Cat People: The Beauty of Low-Budget Horror Filmmaking


I’ve said it so many times in the past that I feel like an old broken record repeating it now, but God, I love B-Movies made in the 1940’s. Under the tyrannical reign of the Production Code which came into effect in 1934, films made in Hollywood had to follow certain rules and were subjected to considerable amounts of censorship, but in the often neglected world of low-budget films, directors had more freedom to experiment with different ideas and subject matter, and most importantly, different techniques. RKO, the studio many film giants called home, originally assigned Van Lewton a new unit to make low-budget horror films, and gave him and writer DeWitt Bodeen and director Jacques Tourneur the name “Cat People” and said make a film out of it. What they made out of a small budget, an enigmatic title and not the most talented of actors was a film that would influence an entire decade of horror cinema, and a film that is still cited and celebrated till now; not a perfect film by any stretch, but extremely enjoyable in its own whacky way.

The film’s story revolves around Irena, a Serbian-born fashion illustrator who meets Oliver, a regular middle-class worker, sweet, caring and romantic and they fall in love and get married, but all this while, Irena keeps telling him of a story from her village about some women who turned into witches and who fled into the woods and mountains when faced with the King’s punishment, becoming “Cat People.” As her beliefs get stronger, and as her husband’s will to help her through a psychiatrist gets more persistent, Irena’s story is revealed to be more than a fairy tale and many strange events begin to happen, triggered by jealousy, love and the evil lurking inside of her.

The film plays like a bit of a genre bender that for its majority leans a lot more towards melodrama rather than actual horror, but that reverses as the film progresses, working towards a horrifying and incredibly tense third act, but throughout its entirety, even at the most wholesome and romantic scenes, there’s a feeling of unease that varies in its intensity: simple inconveniences that keep getting brushed off as imagination or coincidence, but events that nonetheless make the audience feel that something is off. That coupled with Tourneur’s signature fascination with the mystical, the eerie and the mythical, which he constantly explored through films like The Leopard Man, I Walked with a Zombie and Curse of the Demon, grant the whole piece an almost otherworldly mood. The film does suffer from rather unenthusiastic performances (something that I actually adore, the benefit of retrospect I suppose) but its pacing is very engaging, that is if you can look past the whacky premise, something I highly encourage you to do.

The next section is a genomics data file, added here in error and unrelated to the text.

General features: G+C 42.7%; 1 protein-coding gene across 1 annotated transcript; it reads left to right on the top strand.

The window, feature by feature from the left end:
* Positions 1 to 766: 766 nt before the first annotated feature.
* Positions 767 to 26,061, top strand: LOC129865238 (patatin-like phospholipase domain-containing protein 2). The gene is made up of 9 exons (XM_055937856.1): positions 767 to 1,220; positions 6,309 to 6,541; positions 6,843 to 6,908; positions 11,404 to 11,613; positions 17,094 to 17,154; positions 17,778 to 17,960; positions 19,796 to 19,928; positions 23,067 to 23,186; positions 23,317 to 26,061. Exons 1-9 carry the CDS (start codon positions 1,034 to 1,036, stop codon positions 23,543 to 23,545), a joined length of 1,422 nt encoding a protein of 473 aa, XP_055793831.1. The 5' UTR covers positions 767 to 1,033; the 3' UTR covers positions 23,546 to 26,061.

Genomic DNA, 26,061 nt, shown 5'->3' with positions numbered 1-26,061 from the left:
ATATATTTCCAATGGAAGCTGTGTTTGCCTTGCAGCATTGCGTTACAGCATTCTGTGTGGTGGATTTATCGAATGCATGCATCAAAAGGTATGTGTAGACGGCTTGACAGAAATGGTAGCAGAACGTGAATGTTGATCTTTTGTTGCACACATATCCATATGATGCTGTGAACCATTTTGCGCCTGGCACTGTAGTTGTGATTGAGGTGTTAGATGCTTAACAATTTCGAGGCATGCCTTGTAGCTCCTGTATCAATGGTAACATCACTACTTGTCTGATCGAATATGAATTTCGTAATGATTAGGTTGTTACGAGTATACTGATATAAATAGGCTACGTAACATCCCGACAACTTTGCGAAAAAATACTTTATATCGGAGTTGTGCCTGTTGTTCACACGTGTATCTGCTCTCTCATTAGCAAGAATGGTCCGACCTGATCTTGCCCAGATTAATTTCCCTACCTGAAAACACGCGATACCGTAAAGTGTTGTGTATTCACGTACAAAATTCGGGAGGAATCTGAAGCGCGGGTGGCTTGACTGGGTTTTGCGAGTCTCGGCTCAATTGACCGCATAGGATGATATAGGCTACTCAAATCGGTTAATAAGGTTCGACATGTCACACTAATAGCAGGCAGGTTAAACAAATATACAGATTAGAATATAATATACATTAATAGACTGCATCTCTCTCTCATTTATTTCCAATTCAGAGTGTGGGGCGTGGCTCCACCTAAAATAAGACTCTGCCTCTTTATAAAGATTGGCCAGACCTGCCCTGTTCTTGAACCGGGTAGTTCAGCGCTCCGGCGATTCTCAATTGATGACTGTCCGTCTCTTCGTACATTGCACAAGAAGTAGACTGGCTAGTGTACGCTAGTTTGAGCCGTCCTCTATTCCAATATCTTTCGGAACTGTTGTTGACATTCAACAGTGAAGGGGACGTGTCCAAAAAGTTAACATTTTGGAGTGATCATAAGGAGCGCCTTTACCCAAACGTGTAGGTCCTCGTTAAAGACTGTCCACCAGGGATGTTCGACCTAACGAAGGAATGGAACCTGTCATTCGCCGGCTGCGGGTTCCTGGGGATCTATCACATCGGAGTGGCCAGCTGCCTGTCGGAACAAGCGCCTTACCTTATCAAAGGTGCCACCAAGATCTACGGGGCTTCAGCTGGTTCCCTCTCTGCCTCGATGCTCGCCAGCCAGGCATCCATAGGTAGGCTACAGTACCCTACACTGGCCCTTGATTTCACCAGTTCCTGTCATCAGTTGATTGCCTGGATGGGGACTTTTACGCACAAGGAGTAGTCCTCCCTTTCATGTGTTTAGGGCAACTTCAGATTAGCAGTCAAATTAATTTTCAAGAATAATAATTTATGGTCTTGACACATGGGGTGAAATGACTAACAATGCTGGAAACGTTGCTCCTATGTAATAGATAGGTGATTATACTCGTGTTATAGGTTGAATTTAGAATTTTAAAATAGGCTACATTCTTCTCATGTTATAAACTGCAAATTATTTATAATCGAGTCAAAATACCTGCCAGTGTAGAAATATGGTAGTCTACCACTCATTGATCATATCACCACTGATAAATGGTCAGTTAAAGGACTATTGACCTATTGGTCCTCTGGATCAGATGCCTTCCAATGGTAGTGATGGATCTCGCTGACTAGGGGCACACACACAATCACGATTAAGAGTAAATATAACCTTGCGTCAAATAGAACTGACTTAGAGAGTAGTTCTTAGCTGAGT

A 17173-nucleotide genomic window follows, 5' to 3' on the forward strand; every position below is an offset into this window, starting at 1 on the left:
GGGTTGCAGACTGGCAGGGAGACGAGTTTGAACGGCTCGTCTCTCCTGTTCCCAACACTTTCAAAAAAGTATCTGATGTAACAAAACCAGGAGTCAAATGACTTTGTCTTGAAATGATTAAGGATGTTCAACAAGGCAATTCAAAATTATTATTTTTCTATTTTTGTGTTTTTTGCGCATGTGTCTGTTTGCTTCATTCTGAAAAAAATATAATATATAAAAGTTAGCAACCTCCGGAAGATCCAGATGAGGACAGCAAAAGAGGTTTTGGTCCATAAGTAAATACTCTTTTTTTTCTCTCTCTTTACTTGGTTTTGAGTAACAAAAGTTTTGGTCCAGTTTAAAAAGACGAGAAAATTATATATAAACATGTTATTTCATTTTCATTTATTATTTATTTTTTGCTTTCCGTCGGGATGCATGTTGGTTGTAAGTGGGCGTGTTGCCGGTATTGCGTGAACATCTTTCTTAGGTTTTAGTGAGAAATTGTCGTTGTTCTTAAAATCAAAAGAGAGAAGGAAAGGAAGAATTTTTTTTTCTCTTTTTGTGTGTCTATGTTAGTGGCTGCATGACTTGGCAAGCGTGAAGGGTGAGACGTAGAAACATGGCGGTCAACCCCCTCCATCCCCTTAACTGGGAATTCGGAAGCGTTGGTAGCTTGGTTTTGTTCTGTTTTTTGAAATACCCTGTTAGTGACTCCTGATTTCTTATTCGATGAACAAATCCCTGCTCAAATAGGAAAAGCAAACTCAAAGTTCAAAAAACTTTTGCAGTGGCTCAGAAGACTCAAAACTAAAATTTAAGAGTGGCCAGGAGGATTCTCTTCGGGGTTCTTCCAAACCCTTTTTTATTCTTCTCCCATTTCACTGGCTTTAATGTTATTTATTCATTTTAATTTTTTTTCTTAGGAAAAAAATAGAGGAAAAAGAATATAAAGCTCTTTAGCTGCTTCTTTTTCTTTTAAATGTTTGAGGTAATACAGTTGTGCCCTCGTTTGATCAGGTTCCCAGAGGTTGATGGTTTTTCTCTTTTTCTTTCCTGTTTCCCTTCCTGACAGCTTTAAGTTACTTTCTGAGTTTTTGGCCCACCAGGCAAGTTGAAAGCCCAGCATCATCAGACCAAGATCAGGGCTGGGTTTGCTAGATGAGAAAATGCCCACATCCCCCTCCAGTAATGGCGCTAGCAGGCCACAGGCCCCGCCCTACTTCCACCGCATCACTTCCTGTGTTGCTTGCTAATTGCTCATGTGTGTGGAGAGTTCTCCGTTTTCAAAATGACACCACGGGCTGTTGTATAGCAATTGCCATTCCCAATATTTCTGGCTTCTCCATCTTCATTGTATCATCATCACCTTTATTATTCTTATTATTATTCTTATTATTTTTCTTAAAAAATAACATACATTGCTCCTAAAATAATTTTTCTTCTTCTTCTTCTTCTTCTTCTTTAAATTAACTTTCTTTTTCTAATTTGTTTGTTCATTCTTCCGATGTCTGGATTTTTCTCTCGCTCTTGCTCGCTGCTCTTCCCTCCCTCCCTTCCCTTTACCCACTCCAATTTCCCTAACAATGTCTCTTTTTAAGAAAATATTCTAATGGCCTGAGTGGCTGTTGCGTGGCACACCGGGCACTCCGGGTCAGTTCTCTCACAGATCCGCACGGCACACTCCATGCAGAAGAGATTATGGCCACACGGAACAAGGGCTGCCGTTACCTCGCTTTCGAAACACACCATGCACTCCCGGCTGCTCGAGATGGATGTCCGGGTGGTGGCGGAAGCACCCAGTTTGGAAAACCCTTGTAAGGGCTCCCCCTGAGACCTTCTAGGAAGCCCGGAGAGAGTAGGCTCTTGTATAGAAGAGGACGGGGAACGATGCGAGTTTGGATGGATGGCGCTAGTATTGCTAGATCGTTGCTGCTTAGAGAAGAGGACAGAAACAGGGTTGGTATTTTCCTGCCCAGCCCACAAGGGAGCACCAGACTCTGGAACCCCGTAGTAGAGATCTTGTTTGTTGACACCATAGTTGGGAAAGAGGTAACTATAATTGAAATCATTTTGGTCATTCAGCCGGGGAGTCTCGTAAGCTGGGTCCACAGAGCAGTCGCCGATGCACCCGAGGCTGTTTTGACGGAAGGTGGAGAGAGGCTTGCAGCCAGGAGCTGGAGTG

Because once you look past the film’s few “imperfections”, there’s a solid thriller that not only made the best out of it had available, but became a landmark of the 1940’s and defined a whole era of horror cinema in Hollywood. The film is shot in beautiful, dim black and white, with rich shadows and exquisite compositions, and the film’s most memorable sequences, most notably the one scene in the pool, are a masterclass on camera movement and lightning. One of the biggest technical achievements the film boasts is the simple fact that it actually never shows the “Cat People”; while other directors would have ran straight to the wardrobe department and asked for some silly cat costume, Jacques Tourneur realized that nothing scares people more than the dark, and thus, with excellent usage of shadows, he brings life to a creature he did not have the budget nor technological capabilities to portray on screen, and the result is ever more tense.

After Cat People’s incredible success at the box office, Val Lewton went on to produce some of the most memorable horror films of the 40’s, some of them made in collaboration with director Jacques Tourneur, and the latter went on to make great film after another, including the noir classic from ’47, Out of the Past; they were regarded as B-Movie makers back in the day, with all the subtle degradation that comes with that, but now more than a half century later, their work is celebrated as groundbreaking.

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